In preparation for a visit to meet Northern Heartlands in County Durham, I’ve been reading about their community projects and artists’ residencies, and watching some of the videos that capture the feel of some very good work. As so often when I see this kind of initiative, I’m struck by the continuing validity of community development, as a theory and a practice, and whether or not it involves participatory art. Community development emerged in the context of post-war decolonisation – it was Congress Party policy under Nehru – and came to the US and UK in the 1960s, sometimes linked with the civil rights movement. At the time, it was defined by the United Nations as:
‘a movement to promote better living for the whole community with active participation and if possible on the initiative of the community’Craig, G. et al, 2011 The Community Development Reader, London, p.3
It’s an attractive idea, though in truth it raises complex issues, not least in the weasel words ‘if possible’. The truth is, if it isn’t possible, it’s not community development.
Still, community development was a source that fed the early community arts movement. It certainly shaped my thinking, just as its social vision was losing a struggle with the rising force of neoliberalism. That ideology places great value on individual liberty but fails to recognise that the exercise of liberty may depend on collective solidarity. That’s especially true of those who get short measures in life’s lottery and manage without assets like money, health, connections, education or security that others depend on. That’s when community development can play a vital role, equipping people with the resources to organise their own mutual support. It’s a form of empowerment, and it remains as valid as it ever did.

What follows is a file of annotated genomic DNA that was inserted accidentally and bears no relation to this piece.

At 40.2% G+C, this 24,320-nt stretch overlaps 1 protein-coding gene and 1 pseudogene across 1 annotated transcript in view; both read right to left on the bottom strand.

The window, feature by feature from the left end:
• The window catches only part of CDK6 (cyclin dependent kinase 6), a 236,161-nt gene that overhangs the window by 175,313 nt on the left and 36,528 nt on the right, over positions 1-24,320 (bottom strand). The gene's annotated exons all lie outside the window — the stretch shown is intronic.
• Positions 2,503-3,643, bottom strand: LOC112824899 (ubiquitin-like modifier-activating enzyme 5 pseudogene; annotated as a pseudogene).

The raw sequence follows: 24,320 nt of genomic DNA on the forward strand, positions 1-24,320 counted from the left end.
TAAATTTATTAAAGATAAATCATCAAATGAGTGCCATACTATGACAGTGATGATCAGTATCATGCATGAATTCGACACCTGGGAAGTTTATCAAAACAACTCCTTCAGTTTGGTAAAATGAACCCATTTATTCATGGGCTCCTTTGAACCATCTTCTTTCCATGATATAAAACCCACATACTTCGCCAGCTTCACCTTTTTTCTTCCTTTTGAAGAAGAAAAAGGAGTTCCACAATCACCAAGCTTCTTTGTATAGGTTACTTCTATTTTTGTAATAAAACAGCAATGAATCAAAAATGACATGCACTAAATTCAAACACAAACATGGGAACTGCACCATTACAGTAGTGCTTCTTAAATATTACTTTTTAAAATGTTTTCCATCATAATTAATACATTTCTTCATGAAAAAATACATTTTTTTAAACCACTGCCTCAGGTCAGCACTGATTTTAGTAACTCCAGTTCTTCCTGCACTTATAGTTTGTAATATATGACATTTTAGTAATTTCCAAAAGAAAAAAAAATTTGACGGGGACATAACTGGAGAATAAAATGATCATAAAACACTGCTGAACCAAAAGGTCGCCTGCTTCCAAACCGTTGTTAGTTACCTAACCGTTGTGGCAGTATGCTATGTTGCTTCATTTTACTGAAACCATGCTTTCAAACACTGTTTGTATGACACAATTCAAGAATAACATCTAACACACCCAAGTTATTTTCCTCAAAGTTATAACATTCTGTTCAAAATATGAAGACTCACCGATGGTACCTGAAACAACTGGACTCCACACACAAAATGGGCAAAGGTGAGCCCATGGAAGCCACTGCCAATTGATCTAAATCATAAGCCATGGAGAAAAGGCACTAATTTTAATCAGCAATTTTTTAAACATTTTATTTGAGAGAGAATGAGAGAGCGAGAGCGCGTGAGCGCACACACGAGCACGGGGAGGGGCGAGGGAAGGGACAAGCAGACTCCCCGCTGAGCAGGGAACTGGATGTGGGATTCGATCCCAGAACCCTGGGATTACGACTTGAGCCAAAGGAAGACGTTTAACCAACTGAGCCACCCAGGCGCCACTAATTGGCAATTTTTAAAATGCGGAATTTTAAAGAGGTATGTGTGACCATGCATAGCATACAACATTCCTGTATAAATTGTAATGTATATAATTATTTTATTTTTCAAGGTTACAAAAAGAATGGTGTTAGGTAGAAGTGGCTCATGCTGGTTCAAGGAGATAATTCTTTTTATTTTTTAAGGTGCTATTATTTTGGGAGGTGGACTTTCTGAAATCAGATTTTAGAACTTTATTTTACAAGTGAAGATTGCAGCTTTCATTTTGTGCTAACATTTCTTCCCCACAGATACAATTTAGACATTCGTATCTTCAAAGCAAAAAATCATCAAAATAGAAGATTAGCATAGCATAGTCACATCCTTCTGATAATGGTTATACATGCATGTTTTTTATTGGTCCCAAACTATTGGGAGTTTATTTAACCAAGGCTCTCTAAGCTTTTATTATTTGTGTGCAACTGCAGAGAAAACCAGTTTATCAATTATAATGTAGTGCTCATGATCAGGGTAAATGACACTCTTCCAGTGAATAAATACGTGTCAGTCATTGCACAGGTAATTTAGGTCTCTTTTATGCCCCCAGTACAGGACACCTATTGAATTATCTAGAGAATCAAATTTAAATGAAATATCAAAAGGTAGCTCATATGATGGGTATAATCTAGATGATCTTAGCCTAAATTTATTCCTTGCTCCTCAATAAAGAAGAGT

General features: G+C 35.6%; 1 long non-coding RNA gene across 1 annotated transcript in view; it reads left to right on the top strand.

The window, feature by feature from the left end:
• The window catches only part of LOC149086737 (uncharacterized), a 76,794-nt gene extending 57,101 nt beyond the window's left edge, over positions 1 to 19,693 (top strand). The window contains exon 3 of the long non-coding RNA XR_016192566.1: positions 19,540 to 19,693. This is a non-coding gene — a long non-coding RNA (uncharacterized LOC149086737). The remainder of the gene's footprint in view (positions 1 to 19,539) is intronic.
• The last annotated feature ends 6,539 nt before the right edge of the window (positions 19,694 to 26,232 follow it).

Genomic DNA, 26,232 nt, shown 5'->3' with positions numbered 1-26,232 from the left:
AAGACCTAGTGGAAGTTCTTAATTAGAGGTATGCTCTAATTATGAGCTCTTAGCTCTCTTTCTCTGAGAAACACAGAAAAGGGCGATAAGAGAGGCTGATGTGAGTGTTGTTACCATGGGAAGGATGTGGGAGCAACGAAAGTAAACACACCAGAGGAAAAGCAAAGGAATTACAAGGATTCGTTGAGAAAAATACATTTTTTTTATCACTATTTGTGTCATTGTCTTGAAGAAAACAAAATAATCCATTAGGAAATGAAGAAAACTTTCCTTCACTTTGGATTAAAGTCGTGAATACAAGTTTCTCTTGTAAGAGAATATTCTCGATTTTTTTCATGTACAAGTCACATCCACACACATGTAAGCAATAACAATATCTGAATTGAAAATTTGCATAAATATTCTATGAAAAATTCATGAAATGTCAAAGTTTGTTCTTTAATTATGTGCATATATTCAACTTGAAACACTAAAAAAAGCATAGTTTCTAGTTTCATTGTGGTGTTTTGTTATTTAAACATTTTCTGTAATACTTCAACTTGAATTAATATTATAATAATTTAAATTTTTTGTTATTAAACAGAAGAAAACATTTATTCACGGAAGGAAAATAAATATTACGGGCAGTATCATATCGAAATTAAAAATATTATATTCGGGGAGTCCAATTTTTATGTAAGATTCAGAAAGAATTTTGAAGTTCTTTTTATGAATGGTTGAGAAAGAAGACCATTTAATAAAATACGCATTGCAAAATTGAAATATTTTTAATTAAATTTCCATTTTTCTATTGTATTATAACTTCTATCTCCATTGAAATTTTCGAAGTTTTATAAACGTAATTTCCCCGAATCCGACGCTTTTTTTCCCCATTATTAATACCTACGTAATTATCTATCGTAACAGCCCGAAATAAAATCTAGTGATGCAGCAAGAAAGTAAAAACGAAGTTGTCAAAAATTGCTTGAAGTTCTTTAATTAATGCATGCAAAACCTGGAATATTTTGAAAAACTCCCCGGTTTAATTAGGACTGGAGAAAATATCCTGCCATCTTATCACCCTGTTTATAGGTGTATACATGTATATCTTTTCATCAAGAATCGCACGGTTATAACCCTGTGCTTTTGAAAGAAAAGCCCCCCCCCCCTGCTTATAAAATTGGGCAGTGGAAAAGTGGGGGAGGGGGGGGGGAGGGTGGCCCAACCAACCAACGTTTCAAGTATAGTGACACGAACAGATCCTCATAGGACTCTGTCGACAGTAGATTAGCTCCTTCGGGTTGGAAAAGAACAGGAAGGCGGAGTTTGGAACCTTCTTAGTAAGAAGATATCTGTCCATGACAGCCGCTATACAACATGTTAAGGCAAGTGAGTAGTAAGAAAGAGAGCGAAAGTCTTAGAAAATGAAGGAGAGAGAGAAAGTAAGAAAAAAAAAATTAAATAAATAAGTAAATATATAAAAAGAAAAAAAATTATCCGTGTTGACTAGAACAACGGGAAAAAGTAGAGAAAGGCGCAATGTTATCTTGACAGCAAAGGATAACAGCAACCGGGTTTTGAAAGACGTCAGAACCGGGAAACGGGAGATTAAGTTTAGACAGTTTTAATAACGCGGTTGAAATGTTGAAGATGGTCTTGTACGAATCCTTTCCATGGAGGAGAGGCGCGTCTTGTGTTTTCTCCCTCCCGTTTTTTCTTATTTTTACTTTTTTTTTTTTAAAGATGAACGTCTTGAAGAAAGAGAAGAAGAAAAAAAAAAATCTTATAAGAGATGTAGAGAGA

It is heartening, and sometimes moving, to see the work that Northern Heartlands have done with disadvantaged communities in the Pennines and the former Durham coalfields. It’s also good to see some of the activity produced through Creative People and Places and the Local Trust. And I can remember past initiatives along the same lines, from Invest to Save to City Challenge and the Single Regeneration Budget (to name a few). For all their differences, for all the good they do achieve, these schemes have two things in common: they’re supposed to solve problems that arise – directly or not – from past policy decisions, and they are all time limited. They are, in short, attempts to solve structural inequalities without changing the conditions that produce them. And nowadays they are financed by the National Lottery receipts that come from the areas that are supposed to benefit from them.
Like the other pilot ‘Great Place Scheme‘ projects, Northern Heartlands will end this year. Politicians, policy advisers and commentators will continue to wring their hands about ‘left behind communities’ and will, I suppose, dream up new, short-lived schemes to help them. But the public services, capital and sustained community development that could change the lives of those on the margin remains a mirage. Answers exist, they have existed for decades, but who wants to hear them?